Microsoft took the stage last Wednesday in New York City at their #MicrosoftEvent and announced the next Feature Update for Windows 10 as the Creators Update -- and they started what might be a new focus for each round of major updates for the 16 month old operating system.
We will need to wait to see if that is ultimately the case when the fourth major Windows 10 update comes out sometime in late summer/early fall of 2017 however, this Creators Update was the perfect match for the new hardware Microsoft unveiled this week and that was of course no coincidence.
The #MicrosoftEvent keynote started off with the software side of the house and how the Windows 10 Creators Update, expected to be released in the Spring of 2017, will allow everyone the opportunity to create with 3D, Xbox/Windows 10 gaming, and within the interactions they have with their family and close contacts.
There has been a lot of pent up energy leading up to this week's event within the Microsoft watcher/fan community but despite some leaked info leading up to it, most were unsure exactly what hardware we would hear about from the Redmond company.
Those answers were addressed when Panos Panay took the stage about halfway through the two hour keynote.
It was no accident that Panos garnered the largest segment of the keynote to just talk about Surface Studio and Surface Dial.
Panos has gained a bit of a rock star reputation ever since the launch of Surface RT when he helped launch Microsoft's first computer alongside of Steven Sinofsky. Soon after Sinofsky's departure from the company, Panay took over as the companies lead for creating devices in the Surface hardware line.
If he lived back in medieval times he would be know as the Surface Bard. He has a unique talent for winding a tale of discovery, innovation, and creativity that catches your attention and draws you in close and then he lands the punch line and your left in amazement.
The reason he is so good at talking about this hardware is because it is so clearly his passion on so many levels. That passion leads to him knowing every detail of the device from its conception on the drawing board to its manufacturing process and everything in between.
He started off by highlighting the team behind Surface, then shared a personal story about a Surface user who happened to be in attendance, demonstrating how over time, the Surface became the device for every part of the user's life.
The first new product announcement made by Panos was an update to the Surface Book which was originally released a little more than a year ago. This upgrade, officially known as the Surface Book With Performance Base, features upgraded internals that add faster performance, graphics and battery life.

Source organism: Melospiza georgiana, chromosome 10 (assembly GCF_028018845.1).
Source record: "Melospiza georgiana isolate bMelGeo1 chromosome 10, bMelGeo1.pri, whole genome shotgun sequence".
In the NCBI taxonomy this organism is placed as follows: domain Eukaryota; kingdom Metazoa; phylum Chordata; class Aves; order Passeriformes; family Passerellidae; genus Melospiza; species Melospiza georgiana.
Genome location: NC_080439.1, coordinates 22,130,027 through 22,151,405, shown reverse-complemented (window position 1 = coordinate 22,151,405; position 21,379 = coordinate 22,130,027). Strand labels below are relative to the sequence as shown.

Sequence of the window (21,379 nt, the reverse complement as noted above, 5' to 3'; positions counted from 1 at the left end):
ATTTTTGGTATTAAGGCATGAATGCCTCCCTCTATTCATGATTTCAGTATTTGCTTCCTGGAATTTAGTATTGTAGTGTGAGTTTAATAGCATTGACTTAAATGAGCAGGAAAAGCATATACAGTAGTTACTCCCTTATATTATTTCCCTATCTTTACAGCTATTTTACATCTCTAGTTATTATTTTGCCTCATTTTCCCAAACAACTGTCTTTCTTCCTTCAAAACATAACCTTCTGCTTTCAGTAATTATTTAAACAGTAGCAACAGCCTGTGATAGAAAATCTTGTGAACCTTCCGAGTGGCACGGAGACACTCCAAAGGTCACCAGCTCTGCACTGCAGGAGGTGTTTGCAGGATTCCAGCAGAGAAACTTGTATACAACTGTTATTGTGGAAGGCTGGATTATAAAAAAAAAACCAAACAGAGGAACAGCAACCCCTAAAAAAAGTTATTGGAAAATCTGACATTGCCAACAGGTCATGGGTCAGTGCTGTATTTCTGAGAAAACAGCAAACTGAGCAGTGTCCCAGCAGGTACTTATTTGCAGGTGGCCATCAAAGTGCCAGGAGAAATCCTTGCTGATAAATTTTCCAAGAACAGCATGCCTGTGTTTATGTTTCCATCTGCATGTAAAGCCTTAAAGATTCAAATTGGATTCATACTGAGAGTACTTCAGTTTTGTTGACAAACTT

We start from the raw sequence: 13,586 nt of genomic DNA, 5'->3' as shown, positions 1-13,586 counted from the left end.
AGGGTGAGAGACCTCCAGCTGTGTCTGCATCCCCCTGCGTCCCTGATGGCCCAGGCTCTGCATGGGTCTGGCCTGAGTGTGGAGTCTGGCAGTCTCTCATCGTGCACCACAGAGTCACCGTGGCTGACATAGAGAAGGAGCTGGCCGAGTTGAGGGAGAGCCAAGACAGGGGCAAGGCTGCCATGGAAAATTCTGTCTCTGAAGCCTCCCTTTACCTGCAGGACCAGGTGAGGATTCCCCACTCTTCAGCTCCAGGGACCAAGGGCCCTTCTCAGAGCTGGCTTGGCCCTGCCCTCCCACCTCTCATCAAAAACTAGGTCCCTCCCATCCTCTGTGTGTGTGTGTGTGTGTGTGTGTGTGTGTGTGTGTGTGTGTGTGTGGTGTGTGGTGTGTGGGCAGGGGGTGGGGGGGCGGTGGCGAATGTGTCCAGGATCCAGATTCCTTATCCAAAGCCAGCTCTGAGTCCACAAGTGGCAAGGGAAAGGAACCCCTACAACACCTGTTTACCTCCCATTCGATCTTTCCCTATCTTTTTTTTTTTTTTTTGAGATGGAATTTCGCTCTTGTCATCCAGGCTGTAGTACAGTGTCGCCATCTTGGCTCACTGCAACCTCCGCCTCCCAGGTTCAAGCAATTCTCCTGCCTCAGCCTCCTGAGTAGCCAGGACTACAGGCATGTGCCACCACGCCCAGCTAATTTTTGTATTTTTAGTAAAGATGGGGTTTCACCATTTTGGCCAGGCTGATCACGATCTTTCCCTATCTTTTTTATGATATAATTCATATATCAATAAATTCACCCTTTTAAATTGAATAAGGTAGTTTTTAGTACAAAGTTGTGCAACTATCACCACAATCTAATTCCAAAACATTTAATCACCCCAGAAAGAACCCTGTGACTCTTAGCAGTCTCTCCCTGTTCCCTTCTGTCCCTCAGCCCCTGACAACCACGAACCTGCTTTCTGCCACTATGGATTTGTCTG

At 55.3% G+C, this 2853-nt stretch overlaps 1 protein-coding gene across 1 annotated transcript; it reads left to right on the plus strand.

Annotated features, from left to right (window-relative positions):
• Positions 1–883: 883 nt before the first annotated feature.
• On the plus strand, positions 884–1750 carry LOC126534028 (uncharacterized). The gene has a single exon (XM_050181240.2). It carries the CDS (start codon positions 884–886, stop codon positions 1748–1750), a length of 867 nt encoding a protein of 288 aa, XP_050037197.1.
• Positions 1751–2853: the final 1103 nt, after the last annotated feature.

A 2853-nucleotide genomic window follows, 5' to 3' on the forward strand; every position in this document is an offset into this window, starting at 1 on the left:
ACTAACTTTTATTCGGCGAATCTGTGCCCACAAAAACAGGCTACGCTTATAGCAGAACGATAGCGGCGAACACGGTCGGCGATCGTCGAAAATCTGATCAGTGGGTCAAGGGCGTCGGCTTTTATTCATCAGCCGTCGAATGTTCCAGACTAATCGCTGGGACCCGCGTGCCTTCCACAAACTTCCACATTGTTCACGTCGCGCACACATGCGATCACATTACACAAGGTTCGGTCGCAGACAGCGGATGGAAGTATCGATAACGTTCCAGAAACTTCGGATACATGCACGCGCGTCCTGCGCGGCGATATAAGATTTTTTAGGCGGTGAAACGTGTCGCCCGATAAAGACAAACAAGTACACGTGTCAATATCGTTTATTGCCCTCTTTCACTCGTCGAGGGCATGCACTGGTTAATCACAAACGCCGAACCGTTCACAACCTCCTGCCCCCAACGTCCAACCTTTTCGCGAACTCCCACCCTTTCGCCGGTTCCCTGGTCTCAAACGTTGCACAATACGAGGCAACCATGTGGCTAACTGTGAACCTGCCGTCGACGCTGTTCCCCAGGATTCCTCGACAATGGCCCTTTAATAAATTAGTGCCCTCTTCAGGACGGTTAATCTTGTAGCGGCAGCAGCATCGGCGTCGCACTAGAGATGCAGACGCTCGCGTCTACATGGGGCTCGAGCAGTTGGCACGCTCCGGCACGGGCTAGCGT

Here are the specs:
- 13.5 inch PixelSense Display with pen and touch
- 6th Generation Intel Core i7 processor
- NVIDIA GeForce GTX 965m dGPU with 2GB GDDR5 memory
- Up to 16 hours of local video playback
- Detachable Clipboard with 3200x2000 (267 ppi) resolution
- 2 full-size USB 3.0 ports, full-size SD card reader, Mini DisplayPort
- Windows 10 Professional
In order to get the new processor and extra battery life into the device they re-engineered the thermal system by adding a second fan, hyperbolic cooling fins which moves are faster and quiter through the device and then they simply "put more batteries in the product" according to Panay to get the 16 hours of battery life.
Surface Book With Performance Base is available for pre-order now in three configurations and will be available on 10 November:
- Surface Book with Performance Base - 256GB / Intel Core i7 - $2,399 8GB RAM and dGPU
- Surface Book with Performance Base - 512GB / Intel Core i7 - $2,799 16GB RAM and dGPU
- Surface Book with Performance Base - 1TB / Intel Core i7 - $3,299 16GB RAM and dGPU
After the quick update for Surface Book it was on to the star of the show - Surface Studio.
Panos spent nearly 45 minutes waxing poetic about Surface Studio and its design, innovation, and performance as a tool for creation. I could truly not do it justice so make sure you check out the #MicrosoftEvent Keynote on-demand here and watch from 1 hour and 14 minutes forward to see the complete introduction of Surface Studio.
What really stands out for me is the display. If the eyes are the windows to your soul then the 28 inch PixelSense display on Surface Studio is the doorway to creativity. It is simply stunning to look at and so vibrant that you may not want to ever go back to another display. As I mentioned in my #MicrosoftEvent Showcase Highlights, I got some time with Surface Studio playing my favorite game Forza Horizon 3 and the graphics were honestly incomparable to what I get at home on my Xbox One console and those are awesome as well.